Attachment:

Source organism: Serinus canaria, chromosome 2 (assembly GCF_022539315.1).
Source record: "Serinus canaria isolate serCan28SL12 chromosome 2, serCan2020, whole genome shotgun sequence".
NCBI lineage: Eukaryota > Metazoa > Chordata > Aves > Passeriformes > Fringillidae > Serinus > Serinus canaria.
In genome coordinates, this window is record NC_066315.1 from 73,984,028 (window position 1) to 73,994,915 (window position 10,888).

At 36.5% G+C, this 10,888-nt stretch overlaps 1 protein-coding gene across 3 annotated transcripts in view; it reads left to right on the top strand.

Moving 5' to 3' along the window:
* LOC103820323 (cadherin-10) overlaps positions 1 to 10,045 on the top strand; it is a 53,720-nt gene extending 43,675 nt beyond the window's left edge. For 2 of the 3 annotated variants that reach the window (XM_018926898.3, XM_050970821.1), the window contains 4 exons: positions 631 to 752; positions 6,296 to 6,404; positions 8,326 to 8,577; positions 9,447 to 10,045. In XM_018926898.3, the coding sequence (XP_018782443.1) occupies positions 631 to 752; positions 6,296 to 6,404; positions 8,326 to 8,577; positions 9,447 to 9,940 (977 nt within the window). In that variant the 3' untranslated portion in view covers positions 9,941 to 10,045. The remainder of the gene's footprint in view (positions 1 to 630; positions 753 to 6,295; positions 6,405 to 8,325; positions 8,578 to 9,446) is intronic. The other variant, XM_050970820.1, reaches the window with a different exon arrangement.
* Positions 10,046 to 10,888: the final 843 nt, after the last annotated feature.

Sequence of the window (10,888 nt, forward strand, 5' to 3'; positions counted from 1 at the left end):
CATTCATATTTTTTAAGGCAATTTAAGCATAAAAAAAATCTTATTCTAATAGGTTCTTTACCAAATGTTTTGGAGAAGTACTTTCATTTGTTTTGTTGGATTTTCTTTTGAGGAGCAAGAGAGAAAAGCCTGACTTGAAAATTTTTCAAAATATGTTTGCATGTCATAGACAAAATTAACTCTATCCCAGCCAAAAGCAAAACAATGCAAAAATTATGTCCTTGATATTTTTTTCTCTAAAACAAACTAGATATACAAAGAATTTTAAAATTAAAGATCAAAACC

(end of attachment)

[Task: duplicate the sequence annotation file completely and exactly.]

Source organism: Serinus canaria, chromosome 2 (assembly GCF_022539315.1).
Source record: "Serinus canaria isolate serCan28SL12 chromosome 2, serCan2020, whole genome shotgun sequence".
NCBI lineage: Eukaryota > Metazoa > Chordata > Aves > Passeriformes > Fringillidae > Serinus > Serinus canaria.
In genome coordinates, this window is record NC_066315.1 from 73,984,028 (window position 1) to 73,994,915 (window position 10,888).

At 36.5% G+C, this 10,888-nt stretch overlaps 1 protein-coding gene across 3 annotated transcripts in view; it reads left to right on the top strand.

Moving 5' to 3' along the window:
* LOC103820323 (cadherin-10) overlaps positions 1 to 10,045 on the top strand; it is a 53,720-nt gene extending 43,675 nt beyond the window's left edge. For 2 of the 3 annotated variants that reach the window (XM_018926898.3, XM_050970821.1), the window contains 4 exons: positions 631 to 752; positions 6,296 to 6,404; positions 8,326 to 8,577; positions 9,447 to 10,045. In XM_018926898.3, the coding sequence (XP_018782443.1) occupies positions 631 to 752; positions 6,296 to 6,404; positions 8,326 to 8,577; positions 9,447 to 9,940 (977 nt within the window). In that variant the 3' untranslated portion in view covers positions 9,941 to 10,045. The remainder of the gene's footprint in view (positions 1 to 630; positions 753 to 6,295; positions 6,405 to 8,325; positions 8,578 to 9,446) is intronic. The other variant, XM_050970820.1, reaches the window with a different exon arrangement.
* Positions 10,046 to 10,888: the final 843 nt, after the last annotated feature.

Sequence of the window (10,888 nt, forward strand, 5' to 3'; positions counted from 1 at the left end):
CATTCATATTTTTTAAGGCAATTTAAGCATAAAAAAAATCTTATTCTAATAGGTTCTTTACCAAATGTTTTGGAGAAGTACTTTCATTTGTTTTGTTGGATTTTCTTTTGAGGAGCAAGAGAGAAAAGCCTGACTTGAAAATTTTTCAAAATATGTTTGCATGTCATAGACAAAATTAACTCTATCCCAGCCAAAAGCAAAACAATGCAAAAATTATGTCCTTGATATTTTTTTCTCTAAAACAAACTAGATATACAAAGAATTTTAAAATTAAAGATCAAAACC